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Solution vs Colloid naming convention

  1. Mar 4, 2014 #1
    I know about chemical and physical differences between Solution and Colloid, but I can't find anywhere what is the right naming convention for Colloid substances. Let me explain:

    For Solution we have:
    Solute dissolved in Solvent called a Solution.

    For Colloid we have:
    "1st substance" dispersed in "2nd substance" called a Colloid.

    So is there a proper chemical definition for 1st and 2nd substances?
    Definitely it can't be Solute and Solvent, since it is not a Solution.

    I ask because write now I have to write in my work:
    "Substance in which the dispersion happens" or "Substance Dispersed" every time, which is very cumbersome.

  2. jcsd
  3. Mar 6, 2014 #2
    It is rarely as clear cut as you make it out. Its most common that the solid phase (hint hint) is also in solution. So, distinguising between the chemical compounds based on the phase they are in is a bit problematical.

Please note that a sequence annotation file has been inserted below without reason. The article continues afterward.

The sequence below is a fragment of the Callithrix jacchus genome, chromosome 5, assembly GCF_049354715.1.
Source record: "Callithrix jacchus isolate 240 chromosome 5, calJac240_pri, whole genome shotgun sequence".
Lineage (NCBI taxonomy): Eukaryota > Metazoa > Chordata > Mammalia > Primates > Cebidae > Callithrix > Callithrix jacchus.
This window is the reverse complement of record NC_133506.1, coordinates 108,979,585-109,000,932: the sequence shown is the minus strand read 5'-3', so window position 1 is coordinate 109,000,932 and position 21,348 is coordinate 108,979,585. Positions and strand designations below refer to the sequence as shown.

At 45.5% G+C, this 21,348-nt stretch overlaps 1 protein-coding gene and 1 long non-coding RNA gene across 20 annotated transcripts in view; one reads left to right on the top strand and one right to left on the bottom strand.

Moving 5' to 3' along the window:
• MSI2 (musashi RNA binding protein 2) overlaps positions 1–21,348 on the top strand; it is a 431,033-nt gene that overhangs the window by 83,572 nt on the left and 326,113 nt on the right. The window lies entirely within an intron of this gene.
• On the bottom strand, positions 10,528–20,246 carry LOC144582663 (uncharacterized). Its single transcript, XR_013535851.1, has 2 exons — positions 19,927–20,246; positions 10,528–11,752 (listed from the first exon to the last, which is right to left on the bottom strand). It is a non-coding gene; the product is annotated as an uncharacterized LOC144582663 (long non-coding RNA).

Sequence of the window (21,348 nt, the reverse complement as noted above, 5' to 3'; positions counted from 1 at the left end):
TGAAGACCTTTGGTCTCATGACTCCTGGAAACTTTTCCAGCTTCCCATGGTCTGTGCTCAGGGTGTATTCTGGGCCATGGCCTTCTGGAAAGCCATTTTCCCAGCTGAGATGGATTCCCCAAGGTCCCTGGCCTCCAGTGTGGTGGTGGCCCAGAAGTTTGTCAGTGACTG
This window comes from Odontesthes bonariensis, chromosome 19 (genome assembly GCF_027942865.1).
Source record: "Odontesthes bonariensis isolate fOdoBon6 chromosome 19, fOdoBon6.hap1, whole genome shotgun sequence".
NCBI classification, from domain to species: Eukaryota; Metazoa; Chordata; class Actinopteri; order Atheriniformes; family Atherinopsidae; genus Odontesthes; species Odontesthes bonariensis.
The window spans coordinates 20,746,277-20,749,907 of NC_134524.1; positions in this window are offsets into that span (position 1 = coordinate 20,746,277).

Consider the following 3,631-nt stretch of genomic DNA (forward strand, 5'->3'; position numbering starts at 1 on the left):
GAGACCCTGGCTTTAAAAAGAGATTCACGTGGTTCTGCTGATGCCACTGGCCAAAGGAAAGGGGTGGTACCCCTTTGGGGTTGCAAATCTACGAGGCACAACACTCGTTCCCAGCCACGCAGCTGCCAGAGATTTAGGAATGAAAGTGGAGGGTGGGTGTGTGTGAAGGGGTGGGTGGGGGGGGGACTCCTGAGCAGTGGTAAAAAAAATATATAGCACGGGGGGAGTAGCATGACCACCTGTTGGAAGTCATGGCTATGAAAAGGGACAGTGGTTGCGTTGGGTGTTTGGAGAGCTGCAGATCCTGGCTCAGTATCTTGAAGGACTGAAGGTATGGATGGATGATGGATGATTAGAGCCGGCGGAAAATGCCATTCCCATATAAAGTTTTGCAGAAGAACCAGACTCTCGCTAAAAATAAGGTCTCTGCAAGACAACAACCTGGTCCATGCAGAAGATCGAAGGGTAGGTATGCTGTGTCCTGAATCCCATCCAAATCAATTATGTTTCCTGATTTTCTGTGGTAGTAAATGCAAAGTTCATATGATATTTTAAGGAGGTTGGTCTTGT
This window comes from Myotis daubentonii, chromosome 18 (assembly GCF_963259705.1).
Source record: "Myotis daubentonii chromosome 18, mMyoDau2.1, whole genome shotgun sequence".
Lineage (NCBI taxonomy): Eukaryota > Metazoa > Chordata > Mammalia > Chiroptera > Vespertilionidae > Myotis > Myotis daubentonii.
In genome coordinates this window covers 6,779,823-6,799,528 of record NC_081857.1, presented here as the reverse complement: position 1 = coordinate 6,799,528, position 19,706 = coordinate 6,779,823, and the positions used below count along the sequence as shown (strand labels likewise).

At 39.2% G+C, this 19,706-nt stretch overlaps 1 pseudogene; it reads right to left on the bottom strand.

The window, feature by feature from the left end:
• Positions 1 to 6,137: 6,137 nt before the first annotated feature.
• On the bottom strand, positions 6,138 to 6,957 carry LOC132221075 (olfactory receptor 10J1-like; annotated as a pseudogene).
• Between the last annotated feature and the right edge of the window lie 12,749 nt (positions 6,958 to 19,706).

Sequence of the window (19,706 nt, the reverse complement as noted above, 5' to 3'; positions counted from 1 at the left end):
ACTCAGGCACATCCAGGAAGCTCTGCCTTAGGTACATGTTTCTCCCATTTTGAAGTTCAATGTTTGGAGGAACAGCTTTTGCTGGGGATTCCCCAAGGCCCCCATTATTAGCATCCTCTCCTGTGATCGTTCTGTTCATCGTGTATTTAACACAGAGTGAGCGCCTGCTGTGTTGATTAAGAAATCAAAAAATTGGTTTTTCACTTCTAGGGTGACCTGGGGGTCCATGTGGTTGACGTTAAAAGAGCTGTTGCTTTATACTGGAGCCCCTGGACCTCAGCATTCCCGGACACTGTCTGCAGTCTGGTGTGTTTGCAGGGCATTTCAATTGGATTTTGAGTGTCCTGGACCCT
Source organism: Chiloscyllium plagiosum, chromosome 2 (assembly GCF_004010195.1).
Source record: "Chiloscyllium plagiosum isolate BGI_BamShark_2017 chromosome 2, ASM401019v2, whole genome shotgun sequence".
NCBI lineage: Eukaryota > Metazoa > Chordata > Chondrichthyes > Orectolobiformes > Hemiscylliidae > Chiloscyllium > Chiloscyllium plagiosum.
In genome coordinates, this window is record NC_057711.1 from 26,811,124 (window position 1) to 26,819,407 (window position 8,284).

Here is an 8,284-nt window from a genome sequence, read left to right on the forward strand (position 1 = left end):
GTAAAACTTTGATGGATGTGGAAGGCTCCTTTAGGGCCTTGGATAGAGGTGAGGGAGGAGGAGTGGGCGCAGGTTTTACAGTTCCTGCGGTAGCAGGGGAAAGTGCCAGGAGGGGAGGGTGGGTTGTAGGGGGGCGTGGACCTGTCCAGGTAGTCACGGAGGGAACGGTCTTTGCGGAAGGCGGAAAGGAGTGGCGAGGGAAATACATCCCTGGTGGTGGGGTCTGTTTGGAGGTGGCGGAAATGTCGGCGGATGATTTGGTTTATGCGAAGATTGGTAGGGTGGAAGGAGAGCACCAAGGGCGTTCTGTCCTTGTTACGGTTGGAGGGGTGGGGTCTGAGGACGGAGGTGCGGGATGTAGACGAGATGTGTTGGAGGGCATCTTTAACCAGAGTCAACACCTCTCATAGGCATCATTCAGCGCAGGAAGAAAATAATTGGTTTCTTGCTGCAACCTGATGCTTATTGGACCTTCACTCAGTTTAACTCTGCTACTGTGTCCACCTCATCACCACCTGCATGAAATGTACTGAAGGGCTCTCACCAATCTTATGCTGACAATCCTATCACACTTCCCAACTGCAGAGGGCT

colloid is both the solid suspended in the medium and the entire colloidal suspension. That is, the word has two meanings. IOW you could use it to mean the solid phase. To be clear call it the solid phase. Or call it the discrete phase. The (liquid) is called the medium, the solvent, or the continuous phase. (obviously if the discrete phase is not a solid, then don't call it that, LOL)
    The colloid should be called the colloidal suspension rather than shortening it as you have done. Since it might be unclear, you need the full monty.
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